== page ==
Wound Healing Southern Africa - Volume 3, Issue 1, 2010
Volume 3, Issue 1, 2010
Author Alan WidgerowSource: Wound Healing Southern Africa 3 (2010)More Less
My exposure to the US and Canadian markets of late has reinforced my belief that traditional healthcare as practised for decades in most countries is about to change dramatically. The combination of costs and new age technology has necessitated changes in treatments, hospitalisation and reimbursement.
Source: Wound Healing Southern Africa 3, pp 7 –10 (2010)More Less
We have come a long way in our understanding of the mechanisms involved in producing an exaggerated scar. One of the important factors to consider is that, as in so many other medical conditions, the answer lies in a multipronged approach. It serves no purpose targeting one area in a cascade of events that result in scarring. Thus we previously published a set of principles that govern the sequential areas of control that we have used to minimise scarring - support, hydration, collagen maturation and controlled inflammation. These principles will be elaborated on in respect of new scientific facts and with particular reference to the practical management of different wound sites.
Author C.M. SteerSource: Wound Healing Southern Africa 3, pp 13 –16 (2010)More Less
It is the opinion of many that the incidence of burn injuries is taking on epidemic proportions. This epidemic is not subsiding. Allorto et al investigate the clinical incidence and the challenges of managing burns in a busy rural hospital within KwaZulu-Natal, South Africa. These investigators describe the situation as an "epidemic of insurmountable proportions". Large burns cannot be managed at their centre, and they need access to a tertiary regional centre. The moderate to small burns are so numerous that the resources available are inadequate. The standard wound treatment that is available is not yielding acceptable healing rates; the ratio of healing days to percentage burn is 1:1. The result is that the maintenance of function and aesthetics is not achieved.
This discussion will focus on the identification and management of minor burn wounds, according to modern day moist wound healing principles.
Source: Wound Healing Southern Africa 3, pp 19 –22 (2010)More Less
Hyperuricaemia is the underlying cause of a condition commonly known as gout. Patients with hyperuricaemia may be asymptomatic for life or may experience frequent attacks of painful gouty arthritis. Gout is, therefore, a condition with both acute and chronic characteristics.
It is a priority of the management of chronic gout to lower the serum urate (SU) level to below 6 mg/dL, which is the goal range. Failure to do so allows the SU level to cross the limit of solubility in the body. Once that threshold is crossed, it ultimately results in the laying down of uric acid deposits in joints and soft tissue, as the ability of the kidneys to clear the body of uric acid is reduced. The long term complications of poorly controlled uric acid levels include recurrent acute incidences of flare-up and the development of tophaceous gout.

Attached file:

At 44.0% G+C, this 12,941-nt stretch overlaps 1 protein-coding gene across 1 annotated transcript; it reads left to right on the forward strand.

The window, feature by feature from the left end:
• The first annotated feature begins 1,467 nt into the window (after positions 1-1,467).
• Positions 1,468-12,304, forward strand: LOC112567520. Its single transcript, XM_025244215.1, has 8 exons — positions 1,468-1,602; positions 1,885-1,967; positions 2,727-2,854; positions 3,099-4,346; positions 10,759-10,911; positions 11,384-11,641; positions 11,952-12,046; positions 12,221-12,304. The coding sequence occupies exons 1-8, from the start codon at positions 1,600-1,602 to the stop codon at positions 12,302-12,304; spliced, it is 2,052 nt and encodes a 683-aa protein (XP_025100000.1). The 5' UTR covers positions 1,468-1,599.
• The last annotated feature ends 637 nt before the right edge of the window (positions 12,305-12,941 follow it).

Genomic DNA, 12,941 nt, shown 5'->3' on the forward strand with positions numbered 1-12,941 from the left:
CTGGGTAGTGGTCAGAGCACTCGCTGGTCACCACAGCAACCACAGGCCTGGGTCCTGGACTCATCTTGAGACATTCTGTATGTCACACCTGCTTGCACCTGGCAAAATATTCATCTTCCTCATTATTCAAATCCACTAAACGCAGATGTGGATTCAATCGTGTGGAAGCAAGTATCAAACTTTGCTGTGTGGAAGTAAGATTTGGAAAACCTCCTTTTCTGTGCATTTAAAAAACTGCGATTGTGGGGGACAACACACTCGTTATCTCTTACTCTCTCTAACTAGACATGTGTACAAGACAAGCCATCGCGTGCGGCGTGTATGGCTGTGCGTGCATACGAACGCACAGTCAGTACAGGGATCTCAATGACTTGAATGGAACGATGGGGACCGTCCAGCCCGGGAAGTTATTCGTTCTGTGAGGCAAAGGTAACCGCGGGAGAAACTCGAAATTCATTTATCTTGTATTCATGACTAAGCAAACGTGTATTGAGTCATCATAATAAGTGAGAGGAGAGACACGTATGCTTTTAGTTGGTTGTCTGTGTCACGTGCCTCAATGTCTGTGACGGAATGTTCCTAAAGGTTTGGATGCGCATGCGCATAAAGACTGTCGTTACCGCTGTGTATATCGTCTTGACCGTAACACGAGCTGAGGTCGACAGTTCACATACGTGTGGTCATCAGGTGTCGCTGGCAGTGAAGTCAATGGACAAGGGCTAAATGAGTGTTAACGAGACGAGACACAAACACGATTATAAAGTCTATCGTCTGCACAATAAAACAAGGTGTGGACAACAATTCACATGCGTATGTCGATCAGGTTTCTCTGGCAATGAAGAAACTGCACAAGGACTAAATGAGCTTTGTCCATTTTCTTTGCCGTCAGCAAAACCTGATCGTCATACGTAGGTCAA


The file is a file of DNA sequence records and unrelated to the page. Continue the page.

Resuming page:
Does leg length discrepancy predict which foot will ulcerate in a patient with diabetes mellitus? : original researchSource: Wound Healing Southern Africa 3, pp 24 –26 (2010)More Less
Leg length discrepancy (LLD) affects about 60% to 95% of the general population and can result in functional complaints due to dynamic changes in musculoskeletal biomechanics. However, many people who have about 1 to 2.5 centimeters (cm) of LLD do not seem to have any clinical symptoms. Therefore, controversy still remains as to at what level of LLD intervention should be instituted. Yet, in a disease like diabetes mellitus, where the foot may be neuropathic and/or affected by some form of peripheral vascular disease, any amount of lower extremity discrepancy must be a cause for concern to any practitioner managing a diabetic foot. This article will review LLD and its biomechanical influence on the foot and how it may lead to plantar ulceration.
Clinical challenges of using ambulatory VAC therapy in diabetic foot ulcer treatment : original researchSource: Wound Healing Southern Africa 3, pp 29 –32 (2010)More Less
Wound management continues to present a major health challenge throughout the world. In an attempt to meet the demanding difficulties encountered in the management of chronic ulcers, clinicians often seek the intervention of technology and evidence-based methods for assistance. Advanced wound technology has conveyed a series of benefits in wound care, and whilst these advancements have been appreciated, it is equally important to emphasise that such technology has introduced some new challenges for clinicians. The purpose of this paper was to highlight the practical and clinical challenges encountered by the authors when using ambulatory vacuum assisted closure therapy in the management of diabetic foot ulceration.
Author C.P. GreylingSource: Wound Healing Southern Africa 3, pp 33 –36 (2010)More Less
The daily intake of food is an activity that is associated with life and the maintenance thereof. Unfortunately, there is more to food than meets the eye and what is eaten is not necessarily exactly what the body needs. When confronted with skin breakdown and wounds, evidence is mounting to support the notion that intake of food and additional nutritional supplementation in these individuals are paramount in facilitating the wound healing process. It is a well known fact that wounds heal the quickest in well-nourished patients.
Source: Wound Healing Southern Africa 3, pp 37 –38 (2010)More Less